Queen Cells – Are They Always Bad News?

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For some strange reason, many beekeepers see queen cells in a colony as a problem and something that should be destroyed, often without knowing why they are there and what damage they can do by squashing them. Queen cells can tell you a lot about what is happening in a colony, so as well as containing the future of a colony, they are a good source of information. This presentation will discuss why queen cells are built, how you can identify them and encourage beekeepers to understand them better, perhaps treating them as opportunities, rather than a danger.

Roger Patterson is a practical beekeeper who started keeping bees in his native West Sussex in 1963. He has learnt a lot by observing bees and beekeepers in a wide variety of locations, which has helped him to develop his simple management system and to question what he is told.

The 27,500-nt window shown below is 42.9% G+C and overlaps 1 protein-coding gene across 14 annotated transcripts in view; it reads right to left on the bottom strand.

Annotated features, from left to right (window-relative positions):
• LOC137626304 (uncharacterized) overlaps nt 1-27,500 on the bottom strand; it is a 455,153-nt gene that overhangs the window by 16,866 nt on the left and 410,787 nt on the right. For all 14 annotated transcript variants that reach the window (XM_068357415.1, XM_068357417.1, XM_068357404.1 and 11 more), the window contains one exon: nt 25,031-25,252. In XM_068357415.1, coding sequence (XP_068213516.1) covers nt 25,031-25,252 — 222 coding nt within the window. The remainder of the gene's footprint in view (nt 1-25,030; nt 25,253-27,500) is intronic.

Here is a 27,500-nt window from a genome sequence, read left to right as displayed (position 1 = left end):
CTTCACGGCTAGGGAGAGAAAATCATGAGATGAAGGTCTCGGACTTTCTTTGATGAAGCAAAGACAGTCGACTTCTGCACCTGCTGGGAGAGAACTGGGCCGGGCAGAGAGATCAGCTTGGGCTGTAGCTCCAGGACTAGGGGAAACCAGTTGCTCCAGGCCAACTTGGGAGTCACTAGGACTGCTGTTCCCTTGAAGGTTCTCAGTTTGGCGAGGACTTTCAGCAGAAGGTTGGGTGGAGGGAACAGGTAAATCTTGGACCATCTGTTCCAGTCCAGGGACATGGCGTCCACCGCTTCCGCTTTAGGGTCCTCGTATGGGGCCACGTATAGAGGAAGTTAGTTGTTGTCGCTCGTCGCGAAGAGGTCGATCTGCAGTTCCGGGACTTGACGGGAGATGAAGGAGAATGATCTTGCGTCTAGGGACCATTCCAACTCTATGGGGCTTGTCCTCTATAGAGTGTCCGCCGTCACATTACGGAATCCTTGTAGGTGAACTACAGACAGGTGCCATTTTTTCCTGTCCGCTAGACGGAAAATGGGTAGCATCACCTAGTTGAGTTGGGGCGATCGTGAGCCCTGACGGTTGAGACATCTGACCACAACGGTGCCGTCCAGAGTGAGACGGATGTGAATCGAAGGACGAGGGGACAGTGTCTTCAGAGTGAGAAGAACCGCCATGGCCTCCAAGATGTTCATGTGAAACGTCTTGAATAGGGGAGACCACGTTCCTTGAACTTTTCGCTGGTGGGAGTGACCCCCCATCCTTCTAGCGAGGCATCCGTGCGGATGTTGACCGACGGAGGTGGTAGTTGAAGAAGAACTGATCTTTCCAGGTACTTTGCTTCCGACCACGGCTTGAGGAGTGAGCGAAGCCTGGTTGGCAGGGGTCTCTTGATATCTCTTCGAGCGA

Roger has learnt a lot from bees, that he passes on to others as a prolific speaker, demonstrator and author of five books. “Live@the Hive” features him being live streamed inspecting colonies and giving tips from his home apiary.
He has been a demonstrator at the Wisborough Green BKA teaching apiary since the early 1970s and is currently the Apiary Manager, where there are normally over 30 colonies for tuition. For about 15 years he had 130 colonies of his own, but is now down to around 35. He is President of BIBBA and owns and runs the Dave Cushman website http://www.dave-cushman.net/, which is considered to be one of the world's most comprehensive beekeeping websites.